McAuliffe makes first top-level appointments

Finance secretary will be a holdover

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Virginia Gov.-elect Terry McAuliffe, looking to follow through on a pledge to make his administration bipartisan, has selected a finance secretary who has served in state government under 11 governors and three longtime Democratic staffers for top-level positions.

Mr. McAuliffe announced Monday he intends to retain Ric Brown, the state’s current secretary of finance, for at least the first few months of his administration, when the state legislature will be marking up outgoing Gov. Bob McDonnell’s proposed two-year budget.

Mr. Brown originally was appointed by Gov. Tim Kaine, a Democrat now serving in the U.S. Senate, and kept on by Mr. McDonnell after the Republican governor’s 2009 election to help shepherd the state through the fiscal woes associated with the national economic downturn.

“I told the governor-elect I thought I could do it as well as the guy who currently has the job,” Mr. Brown said.

The appointment is supposed to be temporary. Mr. McAuliffe’s transition team said Mr. Brown will stay on through at least the passage of the upcoming budget. His appointment by Mr. McDonnell was seen as temporary as well — a way to maintain some continuity during a time of significant financial uncertainty — but Mr. Brown ended up serving in the Republican’s Cabinet for his entire four-year term.

The appointment is part of a foundation of an administration that Mr. McAuliffe, a longtime Democratic fundraiser and former chairman of the Democratic National Committee, said he is building “to find common ground with leaders from both parties to create jobs, navigate the uncertainty that we face over the coming years, and maximize the opportunities we have to diversify and strengthen Virginia’s economy.”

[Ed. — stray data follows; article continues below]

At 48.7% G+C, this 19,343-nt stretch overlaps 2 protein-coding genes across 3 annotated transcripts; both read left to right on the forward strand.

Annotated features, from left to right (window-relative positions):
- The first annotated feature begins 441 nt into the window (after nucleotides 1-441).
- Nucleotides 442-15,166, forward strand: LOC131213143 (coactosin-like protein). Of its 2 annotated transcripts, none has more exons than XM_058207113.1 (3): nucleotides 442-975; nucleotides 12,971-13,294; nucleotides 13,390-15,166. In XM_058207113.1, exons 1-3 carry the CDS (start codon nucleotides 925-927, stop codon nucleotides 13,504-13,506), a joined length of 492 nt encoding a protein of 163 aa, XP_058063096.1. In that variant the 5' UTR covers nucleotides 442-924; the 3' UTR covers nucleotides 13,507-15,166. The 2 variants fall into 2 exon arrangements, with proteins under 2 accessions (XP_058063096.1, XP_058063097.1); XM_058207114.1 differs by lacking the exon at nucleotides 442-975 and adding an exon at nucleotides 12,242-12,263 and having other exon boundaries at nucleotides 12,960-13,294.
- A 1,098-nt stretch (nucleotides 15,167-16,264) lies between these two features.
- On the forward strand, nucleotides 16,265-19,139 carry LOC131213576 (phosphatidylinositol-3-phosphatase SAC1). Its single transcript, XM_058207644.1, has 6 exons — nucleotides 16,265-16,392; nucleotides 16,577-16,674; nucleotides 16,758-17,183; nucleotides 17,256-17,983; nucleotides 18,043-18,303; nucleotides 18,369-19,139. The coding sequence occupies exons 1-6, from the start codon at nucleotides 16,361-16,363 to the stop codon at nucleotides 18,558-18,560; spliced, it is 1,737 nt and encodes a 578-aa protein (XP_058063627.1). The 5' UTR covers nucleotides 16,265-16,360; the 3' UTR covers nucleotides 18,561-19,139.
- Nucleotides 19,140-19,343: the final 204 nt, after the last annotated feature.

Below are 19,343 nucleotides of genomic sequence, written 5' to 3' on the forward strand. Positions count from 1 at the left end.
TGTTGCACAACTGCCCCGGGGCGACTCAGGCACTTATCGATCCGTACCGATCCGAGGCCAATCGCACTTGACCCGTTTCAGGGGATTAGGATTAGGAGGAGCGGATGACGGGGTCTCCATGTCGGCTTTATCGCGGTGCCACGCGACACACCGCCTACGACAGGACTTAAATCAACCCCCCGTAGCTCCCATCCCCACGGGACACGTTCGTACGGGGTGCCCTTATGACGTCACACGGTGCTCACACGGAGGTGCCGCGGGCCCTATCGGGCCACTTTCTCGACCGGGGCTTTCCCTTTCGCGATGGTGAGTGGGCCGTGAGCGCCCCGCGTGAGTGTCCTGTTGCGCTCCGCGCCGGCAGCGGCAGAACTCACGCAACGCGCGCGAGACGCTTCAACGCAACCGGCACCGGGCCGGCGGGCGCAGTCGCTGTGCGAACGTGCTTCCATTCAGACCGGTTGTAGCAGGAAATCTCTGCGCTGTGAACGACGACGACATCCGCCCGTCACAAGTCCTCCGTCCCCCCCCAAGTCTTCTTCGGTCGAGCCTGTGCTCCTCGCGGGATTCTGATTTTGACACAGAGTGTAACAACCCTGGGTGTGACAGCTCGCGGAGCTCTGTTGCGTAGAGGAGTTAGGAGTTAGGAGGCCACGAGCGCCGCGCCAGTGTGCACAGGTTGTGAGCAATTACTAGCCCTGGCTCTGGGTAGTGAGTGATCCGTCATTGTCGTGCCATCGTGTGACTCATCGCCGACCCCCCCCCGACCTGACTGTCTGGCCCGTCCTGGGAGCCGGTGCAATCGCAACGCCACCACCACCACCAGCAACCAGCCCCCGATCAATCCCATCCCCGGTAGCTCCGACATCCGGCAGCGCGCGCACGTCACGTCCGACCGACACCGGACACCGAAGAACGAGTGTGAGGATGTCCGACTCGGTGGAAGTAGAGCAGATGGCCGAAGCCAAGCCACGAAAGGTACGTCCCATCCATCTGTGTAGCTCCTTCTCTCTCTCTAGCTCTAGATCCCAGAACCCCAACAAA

Mr. Brown has worked for the state for more than four decades and directed Virginia’s Department of Planning and Budget under Govs. James S. Gilmore III, a Republican, and Mark R. Warner, a Democrat, before Mr. Kaine appointed him secretary of finance in August 2008. Mr. Warner is now Virginia’s senior U.S. senator.

Mr. McDonnell will unveil his blueprint for a new two-year budget next month. The legislature will then receive, amend and send the budget to Mr. McAuliffe, a Democrat, during next year’s General Assembly session.

Mr. McAuliffe also announced Monday that his chief of staff will be Paul Reagan, who is directing his current transition team. Mr. Reagan has held top-level positions in the offices of former Democratic Sen. Jim Webb and Mr. Warner.

Mr. McAuliffe also tapped Suzette Denslow, currently the chief of staff for Richmond Mayor Dwight C. Jones, to be his deputy chief of staff. She also has served in top-level positions in the administrations of Democratic Gov. L. Douglas Wilder, as well as Mr. Warner and Mr. Kaine.

Mr. McAuliffe named Levar M. Stoney to be his next secretary of the commonwealth. Mr. Stoney served as his deputy campaign manager this year and as political director for Democratic state Sen. R. Creigh Deeds during Mr. Deeds’ unsuccessful gubernatorial run against Mr. McDonnell in 2009. Mr. Deeds defeated Mr. McAuliffe and Brian J. Moran, a former state delegate and Democratic Party of Virginia chairman, in that year’s primary.

“These four leaders represent decades of serving Virginia with passion, professionalism and pragmatism, and I am pleased that they will serve in my administration,” Mr. McAuliffe said.

The announcements Monday mark the first significant staff appointments Mr. McAuliffe has made since his victory over Attorney General Kenneth T. Cuccinelli this month.

Cabinet officers must be confirmed by the General Assembly.

This article is based in part on wire service reports.

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